¶ 8. The appellants first sought to have the City enforce the agreement with the railroad but were unsuccessful.   They then filed a third party complaint against the Kansas City Southern Railroad Company (successor in interest to the Yazoo & Mississippi Valley Railroad Company).   On June 29, 2001, the circuit court entered its order granting summary judgment, finding that the requested writ of mandamus should be denied because the plaintiffs' legal remedy was to file a complaint for eminent domain.   This Court affirmed the judgment of the circuit court in Hobson v. City of Vicksburg, 848 So.2d 199 (Miss.Ct.App.2003).   On January 11, 2002, the appellant filed the instant action against the City of Vicksburg in the Special Court of Eminent Domain of Warren County.   The City filed its answer and affirmative defense that the claim was barred by the three year statute of limitations.   The City moved for and was granted summary judgment.


 ¶ 9. The appellants argue that the action taken by the mayor and board of aldermen on February 20, 1995, did not put them on notice that the City really intended to close the street.   The appellants argue that their cause of action against the City did not accrue until the City made a decision whether to enforce its contract with the Kansas City Southern Railway.   As previously noted, this contract was the subject of a mandamus action by the appellants against the City and the railroad which was resolved in favor of the City. Id.

 ¶ 10.   Under Mississippi law a landowner has a cause of action for eminent domain for restriction of access.   The deprivation of the right to access creates an immediate cause of action.  Simmons v. Mississippi Transportation Comm'n, 717 So.2d 300, 301(¶ 8) (Miss.1998);  Gilich v. Mississippi State Highway Commission, 574 So.2d 8, 12 (Miss.1990).

¶ 11.  Mississippi Code Annotated 15-1-49(1) (Rev.2003) provides a three year statute of limitations where no other period of limitations is prescribed.   In this case the appellants' alleged loss of access to their property occurred no later than February 10, 1995, and probably as early as 1993.   The complaint was not filed until January 11, 2002.   In Mississippi State Highway Commission v. Vaughey, 358 So.2d 1307 (Miss.1978), Vaughey filed suit claiming that his property was damaged due to the Highway Commission's closing of a portion of the west frontage road between McDowell Road and Daniel Lake Boulevard in Jackson, Mississippi.   The closing of the road was more than six years but less than ten years before Vaughey filed suit.   The supreme court reversed and rendered the judgment in favor of Vaughey, holding that the suit was barred by the statute of limitations.   The court held:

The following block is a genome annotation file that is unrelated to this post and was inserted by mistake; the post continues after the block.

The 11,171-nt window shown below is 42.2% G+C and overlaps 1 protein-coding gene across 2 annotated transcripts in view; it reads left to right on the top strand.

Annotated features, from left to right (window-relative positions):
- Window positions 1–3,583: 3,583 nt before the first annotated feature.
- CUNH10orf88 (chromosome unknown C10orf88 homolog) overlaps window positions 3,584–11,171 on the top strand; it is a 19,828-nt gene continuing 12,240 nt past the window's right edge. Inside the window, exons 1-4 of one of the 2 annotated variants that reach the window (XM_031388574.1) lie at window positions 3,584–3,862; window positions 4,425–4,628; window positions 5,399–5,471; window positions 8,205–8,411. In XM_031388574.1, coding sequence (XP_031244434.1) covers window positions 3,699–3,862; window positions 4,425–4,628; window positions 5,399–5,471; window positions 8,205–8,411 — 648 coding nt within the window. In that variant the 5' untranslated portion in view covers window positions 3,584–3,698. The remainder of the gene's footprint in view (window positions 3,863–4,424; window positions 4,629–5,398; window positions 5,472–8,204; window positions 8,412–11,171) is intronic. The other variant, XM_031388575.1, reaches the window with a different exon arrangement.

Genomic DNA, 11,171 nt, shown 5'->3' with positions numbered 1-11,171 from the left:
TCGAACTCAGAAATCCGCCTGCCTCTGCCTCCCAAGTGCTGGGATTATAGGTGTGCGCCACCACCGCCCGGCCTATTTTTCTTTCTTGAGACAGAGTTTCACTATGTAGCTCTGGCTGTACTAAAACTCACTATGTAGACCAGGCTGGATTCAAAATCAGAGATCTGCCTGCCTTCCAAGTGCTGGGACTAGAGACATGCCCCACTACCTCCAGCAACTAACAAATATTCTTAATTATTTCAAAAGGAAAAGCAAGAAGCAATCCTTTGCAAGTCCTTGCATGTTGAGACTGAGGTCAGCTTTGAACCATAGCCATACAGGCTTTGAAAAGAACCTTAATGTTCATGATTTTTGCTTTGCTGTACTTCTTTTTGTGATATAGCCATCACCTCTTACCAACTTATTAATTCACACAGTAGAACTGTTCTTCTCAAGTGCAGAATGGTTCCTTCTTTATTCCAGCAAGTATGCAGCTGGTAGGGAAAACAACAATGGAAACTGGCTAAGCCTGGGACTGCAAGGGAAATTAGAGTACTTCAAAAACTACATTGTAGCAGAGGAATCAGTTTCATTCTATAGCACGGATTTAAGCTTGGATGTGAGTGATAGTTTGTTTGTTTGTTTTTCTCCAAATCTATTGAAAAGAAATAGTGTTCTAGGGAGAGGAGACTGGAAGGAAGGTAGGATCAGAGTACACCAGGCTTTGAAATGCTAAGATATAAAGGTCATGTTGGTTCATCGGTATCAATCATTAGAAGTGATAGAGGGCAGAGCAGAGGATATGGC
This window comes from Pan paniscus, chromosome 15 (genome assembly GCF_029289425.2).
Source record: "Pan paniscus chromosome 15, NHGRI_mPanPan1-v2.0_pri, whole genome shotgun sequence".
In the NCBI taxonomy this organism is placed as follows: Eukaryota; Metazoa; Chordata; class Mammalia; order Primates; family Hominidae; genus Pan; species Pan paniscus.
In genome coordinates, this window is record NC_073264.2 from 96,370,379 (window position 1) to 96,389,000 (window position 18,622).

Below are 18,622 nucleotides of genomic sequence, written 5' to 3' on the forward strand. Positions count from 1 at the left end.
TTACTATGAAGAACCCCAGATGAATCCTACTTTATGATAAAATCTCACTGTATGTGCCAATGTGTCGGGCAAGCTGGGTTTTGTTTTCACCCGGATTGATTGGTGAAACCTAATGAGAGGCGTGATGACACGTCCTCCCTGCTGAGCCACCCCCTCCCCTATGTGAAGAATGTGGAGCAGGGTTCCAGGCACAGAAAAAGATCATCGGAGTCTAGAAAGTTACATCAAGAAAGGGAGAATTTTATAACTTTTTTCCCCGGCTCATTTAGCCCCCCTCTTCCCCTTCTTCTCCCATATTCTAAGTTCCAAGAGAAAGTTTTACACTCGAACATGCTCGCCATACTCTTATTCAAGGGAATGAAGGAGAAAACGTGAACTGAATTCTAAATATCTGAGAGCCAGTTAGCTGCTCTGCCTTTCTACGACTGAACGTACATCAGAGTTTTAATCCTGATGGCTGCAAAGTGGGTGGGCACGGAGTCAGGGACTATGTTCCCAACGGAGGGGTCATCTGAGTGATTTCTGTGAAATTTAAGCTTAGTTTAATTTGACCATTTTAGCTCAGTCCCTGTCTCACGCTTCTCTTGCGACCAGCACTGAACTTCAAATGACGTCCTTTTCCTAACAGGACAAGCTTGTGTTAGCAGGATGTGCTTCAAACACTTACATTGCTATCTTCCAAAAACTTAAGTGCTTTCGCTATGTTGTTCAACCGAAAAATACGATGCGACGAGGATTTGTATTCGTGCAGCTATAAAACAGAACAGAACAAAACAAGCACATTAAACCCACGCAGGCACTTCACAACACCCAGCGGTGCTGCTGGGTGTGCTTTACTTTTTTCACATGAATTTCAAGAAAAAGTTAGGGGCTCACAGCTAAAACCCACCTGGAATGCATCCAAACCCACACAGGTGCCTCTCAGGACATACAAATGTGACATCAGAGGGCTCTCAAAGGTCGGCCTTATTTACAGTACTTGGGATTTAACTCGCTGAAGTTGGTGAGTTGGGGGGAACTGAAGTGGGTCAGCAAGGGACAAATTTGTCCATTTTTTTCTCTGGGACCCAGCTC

The action, if any, accrued at the very time of the closing of the segment of the road, no passage of time was necessary before suit might be brought, and the statute applicable began to run․We cannot agree that the adverse possession statute governs, but we conclude that § 15-1-49 controls, and the action had become barred before it was begun.

Id. at 1308 (citations omitted).   See also Taylor v. County of Copiah, 937 F.Supp. 573 (S.D.Miss.1994).

¶ 12.   We find no support for the argument that the appellants' cause of action does not accrue until the City makes a final decision regarding enforcement of the contract between the City and the railroad.   We find that the court properly granted summary judgment based on the applicable statute of limitations and affirm.


KING, C.J., for the Court.